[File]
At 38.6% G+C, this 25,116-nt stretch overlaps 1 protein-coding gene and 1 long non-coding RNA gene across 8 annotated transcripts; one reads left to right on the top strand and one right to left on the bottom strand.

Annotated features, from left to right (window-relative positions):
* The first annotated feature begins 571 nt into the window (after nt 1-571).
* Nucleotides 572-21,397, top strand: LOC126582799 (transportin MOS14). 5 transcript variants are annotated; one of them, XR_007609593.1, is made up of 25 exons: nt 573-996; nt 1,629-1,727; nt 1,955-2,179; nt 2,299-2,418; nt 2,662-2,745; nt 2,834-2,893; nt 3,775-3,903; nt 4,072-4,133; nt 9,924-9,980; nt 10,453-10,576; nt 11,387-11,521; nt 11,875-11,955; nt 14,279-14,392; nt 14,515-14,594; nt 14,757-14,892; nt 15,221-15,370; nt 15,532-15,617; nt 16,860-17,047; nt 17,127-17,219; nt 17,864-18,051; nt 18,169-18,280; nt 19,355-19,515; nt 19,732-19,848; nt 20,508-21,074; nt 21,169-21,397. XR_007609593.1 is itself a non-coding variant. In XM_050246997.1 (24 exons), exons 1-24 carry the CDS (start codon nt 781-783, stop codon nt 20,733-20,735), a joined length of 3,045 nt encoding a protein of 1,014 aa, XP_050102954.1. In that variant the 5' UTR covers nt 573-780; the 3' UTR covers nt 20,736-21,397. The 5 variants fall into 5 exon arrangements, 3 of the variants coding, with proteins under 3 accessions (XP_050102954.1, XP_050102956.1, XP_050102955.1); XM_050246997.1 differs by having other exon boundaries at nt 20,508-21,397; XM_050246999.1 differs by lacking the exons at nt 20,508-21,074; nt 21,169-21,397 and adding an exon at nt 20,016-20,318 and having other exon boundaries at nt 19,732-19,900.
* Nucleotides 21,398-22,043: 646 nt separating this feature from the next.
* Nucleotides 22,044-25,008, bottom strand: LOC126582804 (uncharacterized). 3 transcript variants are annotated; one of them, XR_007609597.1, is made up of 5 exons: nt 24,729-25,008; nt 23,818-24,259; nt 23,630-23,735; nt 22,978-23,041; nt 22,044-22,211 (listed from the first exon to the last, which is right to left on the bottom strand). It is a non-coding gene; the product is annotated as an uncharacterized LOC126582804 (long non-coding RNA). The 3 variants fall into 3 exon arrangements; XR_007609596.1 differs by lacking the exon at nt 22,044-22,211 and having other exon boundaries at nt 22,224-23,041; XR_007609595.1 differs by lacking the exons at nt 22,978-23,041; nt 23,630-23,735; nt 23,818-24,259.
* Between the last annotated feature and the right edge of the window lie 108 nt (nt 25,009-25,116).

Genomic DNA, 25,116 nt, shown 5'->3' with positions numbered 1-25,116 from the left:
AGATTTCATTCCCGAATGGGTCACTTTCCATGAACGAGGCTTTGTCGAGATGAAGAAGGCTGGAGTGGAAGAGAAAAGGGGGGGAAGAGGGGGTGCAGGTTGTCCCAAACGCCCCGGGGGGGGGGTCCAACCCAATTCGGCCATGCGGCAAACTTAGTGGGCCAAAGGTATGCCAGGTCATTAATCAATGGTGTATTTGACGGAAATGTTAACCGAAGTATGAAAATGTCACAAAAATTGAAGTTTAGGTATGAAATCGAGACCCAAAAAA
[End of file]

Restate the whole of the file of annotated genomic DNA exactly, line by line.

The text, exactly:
At 38.6% G+C, this 25,116-nt stretch overlaps 1 protein-coding gene and 1 long non-coding RNA gene across 8 annotated transcripts; one reads left to right on the top strand and one right to left on the bottom strand.

Annotated features, from left to right (window-relative positions):
* The first annotated feature begins 571 nt into the window (after nt 1-571).
* Nucleotides 572-21,397, top strand: LOC126582799 (transportin MOS14). 5 transcript variants are annotated; one of them, XR_007609593.1, is made up of 25 exons: nt 573-996; nt 1,629-1,727; nt 1,955-2,179; nt 2,299-2,418; nt 2,662-2,745; nt 2,834-2,893; nt 3,775-3,903; nt 4,072-4,133; nt 9,924-9,980; nt 10,453-10,576; nt 11,387-11,521; nt 11,875-11,955; nt 14,279-14,392; nt 14,515-14,594; nt 14,757-14,892; nt 15,221-15,370; nt 15,532-15,617; nt 16,860-17,047; nt 17,127-17,219; nt 17,864-18,051; nt 18,169-18,280; nt 19,355-19,515; nt 19,732-19,848; nt 20,508-21,074; nt 21,169-21,397. XR_007609593.1 is itself a non-coding variant. In XM_050246997.1 (24 exons), exons 1-24 carry the CDS (start codon nt 781-783, stop codon nt 20,733-20,735), a joined length of 3,045 nt encoding a protein of 1,014 aa, XP_050102954.1. In that variant the 5' UTR covers nt 573-780; the 3' UTR covers nt 20,736-21,397. The 5 variants fall into 5 exon arrangements, 3 of the variants coding, with proteins under 3 accessions (XP_050102954.1, XP_050102956.1, XP_050102955.1); XM_050246997.1 differs by having other exon boundaries at nt 20,508-21,397; XM_050246999.1 differs by lacking the exons at nt 20,508-21,074; nt 21,169-21,397 and adding an exon at nt 20,016-20,318 and having other exon boundaries at nt 19,732-19,900.
* Nucleotides 21,398-22,043: 646 nt separating this feature from the next.
* Nucleotides 22,044-25,008, bottom strand: LOC126582804 (uncharacterized). 3 transcript variants are annotated; one of them, XR_007609597.1, is made up of 5 exons: nt 24,729-25,008; nt 23,818-24,259; nt 23,630-23,735; nt 22,978-23,041; nt 22,044-22,211 (listed from the first exon to the last, which is right to left on the bottom strand). It is a non-coding gene; the product is annotated as an uncharacterized LOC126582804 (long non-coding RNA). The 3 variants fall into 3 exon arrangements; XR_007609596.1 differs by lacking the exon at nt 22,044-22,211 and having other exon boundaries at nt 22,224-23,041; XR_007609595.1 differs by lacking the exons at nt 22,978-23,041; nt 23,630-23,735; nt 23,818-24,259.
* Between the last annotated feature and the right edge of the window lie 108 nt (nt 25,009-25,116).

Genomic DNA, 25,116 nt, shown 5'->3' with positions numbered 1-25,116 from the left:
AGATTTCATTCCCGAATGGGTCACTTTCCATGAACGAGGCTTTGTCGAGATGAAGAAGGCTGGAGTGGAAGAGAAAAGGGGGGGAAGAGGGGGTGCAGGTTGTCCCAAACGCCCCGGGGGGGGGGTCCAACCCAATTCGGCCATGCGGCAAACTTAGTGGGCCAAAGGTATGCCAGGTCATTAATCAATGGTGTATTTGACGGAAATGTTAACCGAAGTATGAAAATGTCACAAAAATTGAAGTTTAGGTATGAAATCGAGACCCAAAAAA